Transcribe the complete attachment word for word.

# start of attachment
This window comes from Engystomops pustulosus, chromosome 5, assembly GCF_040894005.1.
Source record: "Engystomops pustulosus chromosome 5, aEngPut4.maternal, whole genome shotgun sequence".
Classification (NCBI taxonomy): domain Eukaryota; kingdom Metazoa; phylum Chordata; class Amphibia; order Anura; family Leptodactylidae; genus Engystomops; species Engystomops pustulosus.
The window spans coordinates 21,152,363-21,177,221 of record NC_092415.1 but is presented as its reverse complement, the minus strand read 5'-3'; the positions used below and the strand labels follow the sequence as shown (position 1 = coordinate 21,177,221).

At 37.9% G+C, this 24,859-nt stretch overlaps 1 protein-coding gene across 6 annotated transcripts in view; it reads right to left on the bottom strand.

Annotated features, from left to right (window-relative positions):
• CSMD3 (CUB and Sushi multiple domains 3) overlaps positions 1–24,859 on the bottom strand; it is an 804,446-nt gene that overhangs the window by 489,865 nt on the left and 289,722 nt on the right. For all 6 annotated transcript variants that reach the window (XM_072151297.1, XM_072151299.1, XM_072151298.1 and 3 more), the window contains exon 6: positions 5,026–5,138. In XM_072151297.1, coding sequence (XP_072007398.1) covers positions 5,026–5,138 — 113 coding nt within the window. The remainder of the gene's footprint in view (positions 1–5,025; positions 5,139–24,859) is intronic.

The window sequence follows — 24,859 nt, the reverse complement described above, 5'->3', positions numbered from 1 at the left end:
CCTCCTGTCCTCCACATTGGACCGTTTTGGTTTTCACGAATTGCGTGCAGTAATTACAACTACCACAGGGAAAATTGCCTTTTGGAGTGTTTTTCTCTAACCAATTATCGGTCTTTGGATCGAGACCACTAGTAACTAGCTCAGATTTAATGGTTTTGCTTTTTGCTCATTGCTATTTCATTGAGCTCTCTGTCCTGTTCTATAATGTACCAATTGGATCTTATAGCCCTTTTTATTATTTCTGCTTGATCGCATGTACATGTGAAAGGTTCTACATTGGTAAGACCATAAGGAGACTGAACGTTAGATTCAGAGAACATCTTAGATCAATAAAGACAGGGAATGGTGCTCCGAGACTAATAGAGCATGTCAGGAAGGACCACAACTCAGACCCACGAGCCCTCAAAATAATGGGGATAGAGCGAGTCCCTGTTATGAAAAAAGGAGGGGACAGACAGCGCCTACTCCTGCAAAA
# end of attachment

This window comes from Engystomops pustulosus, chromosome 5, assembly GCF_040894005.1.
Source record: "Engystomops pustulosus chromosome 5, aEngPut4.maternal, whole genome shotgun sequence".
Classification (NCBI taxonomy): domain Eukaryota; kingdom Metazoa; phylum Chordata; class Amphibia; order Anura; family Leptodactylidae; genus Engystomops; species Engystomops pustulosus.
The window spans coordinates 21,152,363-21,177,221 of record NC_092415.1 but is presented as its reverse complement, the minus strand read 5'-3'; the positions used below and the strand labels follow the sequence as shown (position 1 = coordinate 21,177,221).

At 37.9% G+C, this 24,859-nt stretch overlaps 1 protein-coding gene across 6 annotated transcripts in view; it reads right to left on the bottom strand.

Annotated features, from left to right (window-relative positions):
• CSMD3 (CUB and Sushi multiple domains 3) overlaps positions 1–24,859 on the bottom strand; it is an 804,446-nt gene that overhangs the window by 489,865 nt on the left and 289,722 nt on the right. For all 6 annotated transcript variants that reach the window (XM_072151297.1, XM_072151299.1, XM_072151298.1 and 3 more), the window contains exon 6: positions 5,026–5,138. In XM_072151297.1, coding sequence (XP_072007398.1) covers positions 5,026–5,138 — 113 coding nt within the window. The remainder of the gene's footprint in view (positions 1–5,025; positions 5,139–24,859) is intronic.

The window sequence follows — 24,859 nt, the reverse complement described above, 5'->3', positions numbered from 1 at the left end:
CCTCCTGTCCTCCACATTGGACCGTTTTGGTTTTCACGAATTGCGTGCAGTAATTACAACTACCACAGGGAAAATTGCCTTTTGGAGTGTTTTTCTCTAACCAATTATCGGTCTTTGGATCGAGACCACTAGTAACTAGCTCAGATTTAATGGTTTTGCTTTTTGCTCATTGCTATTTCATTGAGCTCTCTGTCCTGTTCTATAATGTACCAATTGGATCTTATAGCCCTTTTTATTATTTCTGCTTGATCGCATGTACATGTGAAAGGTTCTACATTGGTAAGACCATAAGGAGACTGAACGTTAGATTCAGAGAACATCTTAGATCAATAAAGACAGGGAATGGTGCTCCGAGACTAATAGAGCATGTCAGGAAGGACCACAACTCAGACCCACGAGCCCTCAAAATAATGGGGATAGAGCGAGTCCCTGTTATGAAAAAAGGAGGGGACAGACAGCGCCTACTCCTGCAAAA